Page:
Love and Theft: Blackface Minstrelsy and the American Working Class.
Lott's stage is the antebellum streets and theaters of the North where workers watched and participated in minstrel shows. His primary material is song sheets, scripts, reviews, pictures and firsthand accounts of minstrel performances. His theoretical contributions are largely in the "Love" part of his equation. Few historians of minstrelsy have been prepared to defend racist lampoon. Lott suggests here that many whites' contradictory desire to be black (by imitation) and to distance themselves from blackness (by caricature) has been a recurring strain in American culture, and cannot be explained away as simply racist. For example African-American performers now represent ghetto life in Rap music videos, but the performance of blackness is no less packaged, stagy and cartoonish than its antebellum forebear. In the context of labor history, Lott's discovery of "Love" in blackface minstrelsy is an attempt to turn our attention to what may seem the ugliest pieces of working-class life in order to understand how they can reveal labor radicalism and abolitionist sensibilities, however conflicted. Where Roediger saw Freudian projection, Lott sees Lacanian desire: subjects despise the Other, but they also desire it.
The book can be divided into three parts. The first five chapters (Part I and chapter 5 in Part II) offer a theoretical investigation of meaning and representation. Readers comfortable with Lacan and Jameson (Frederic, not J. Franklin), will enjoy the insights and critical leaps of this section. Those of us teetering closer to the ground will need to keep a Derrida/English dictionary close at hand. Lott shows how tightly lashed minstrelsy was to working-class representation, suggesting how the minstrel grew out of older European traveling comedies. Zip Coon and Jim Crow, stock figures in most minstrel shows, acted as stand-ins for the country lad and the city boy in older comedies. Minstrels' dress and forms of speech also mimicked Irish working-class figures like Mose and the bowery b'hoys. Lott here deploys the work of Michael Denning, who teased "mechanic accents" out of nineteenth-century dime novels. While minstrels were always a commercial product of an entertainment industry, they became popular only as they recorded the heartfelt songs, misogynistic anxieties, and class anger of white working-class men. This is fascinating and heady work, but will be difficult reading for most historians.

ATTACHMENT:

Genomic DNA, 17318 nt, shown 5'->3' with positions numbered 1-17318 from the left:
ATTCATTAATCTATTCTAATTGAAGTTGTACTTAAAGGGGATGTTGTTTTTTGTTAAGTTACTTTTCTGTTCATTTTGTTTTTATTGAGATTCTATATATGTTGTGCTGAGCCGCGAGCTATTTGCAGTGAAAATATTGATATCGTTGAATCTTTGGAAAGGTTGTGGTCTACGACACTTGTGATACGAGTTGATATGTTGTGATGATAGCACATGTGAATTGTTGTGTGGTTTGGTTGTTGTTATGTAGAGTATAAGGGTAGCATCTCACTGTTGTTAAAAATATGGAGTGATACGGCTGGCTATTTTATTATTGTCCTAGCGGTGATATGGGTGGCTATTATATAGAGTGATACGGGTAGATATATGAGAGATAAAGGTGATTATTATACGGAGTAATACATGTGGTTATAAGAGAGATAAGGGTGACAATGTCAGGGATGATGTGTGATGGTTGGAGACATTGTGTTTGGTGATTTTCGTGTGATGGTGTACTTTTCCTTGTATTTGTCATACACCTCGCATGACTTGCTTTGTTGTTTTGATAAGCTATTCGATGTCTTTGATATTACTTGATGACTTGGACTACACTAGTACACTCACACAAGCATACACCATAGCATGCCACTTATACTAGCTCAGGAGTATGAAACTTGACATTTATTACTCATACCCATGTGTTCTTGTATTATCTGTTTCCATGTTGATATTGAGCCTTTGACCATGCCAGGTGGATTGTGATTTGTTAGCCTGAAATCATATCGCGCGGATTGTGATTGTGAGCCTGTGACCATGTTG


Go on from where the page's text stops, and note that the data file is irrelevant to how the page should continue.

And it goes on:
The middle section, chapter six, is a compelling Freudian analysis of the humor in minstrelsy. Lott suggests how minstrelsy captured "lost moments of childish pleasure" in grade-school vulgarity. He examines how workplace discipline in the 1840s pushed workers to imagine that the pleasures they had repressed had somehow been stolen by black men. He also argues that minstrel transvestitism functioned as a way of turning the castrating anxieties associated with newly empowered women into a display of male potency. Finally, we see how the performance of male minstrels' desire for transvestite minstrels on stage allowed white men to watch homosexual desire and distance themselves from it at the same time. This chapter on working-class voyeurism relies on a rich blend of graphic, literary and musical sources, and is fascinating reading.
The third part of the book (chapters 7 and 8) follows a chronological sequence, and could be useful in a class with advanced undergraduates. Here Lott charts the changes in the performance of minstrelsy alongside the political conflagrations of the late antebellum period. Following Gramsci's analysis of class warfare's cultural battlefield, Lott suggests how a seemingly soothing commercial entertainment slipped into sectionalist politics and abolitionist sentiment. Pathetic songs about old slaves were discovered by abolitionists and apologists alike, mobilizing white workers to take sides in sectional controversy. Minstrel shows that had innocently made fun of home life on the plantation became stages for the examination of the total power of planters. This is not to say that minstrelsy was forced into politics, but that the political import of minstrelsy's subjects became increasingly visible. Zip Coon and Jim Crow, formerly representatives of city and country, came to represent workers North and South. Finally, as minstrels staged Stowe's Uncle Tom's Cabin in the late 1850s, they and their audiences were increasingly forced to confront the choice between abolition and apology, between Love and Theft.
This is an important book, and will likely be a model for historians who seek to blend cultural and labor history. Particularly useful is Lott's ability to weave a political narrative about the coming of war around working-class history. Lott's delicate position between the new labor history and its critics leads him to qualify his most bold propositions, but this negotiation and seeming self-contradiction was precisely (as Lott shows) the position of the antebellum minstrel.
Scott Reynolds Nelson College of William & Mary
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|Author:||Nelson, Scott Reynolds|
|Publication:||Journal of Social History|
|Article Type:||Book Review|
|Date:||Mar 22, 1996|
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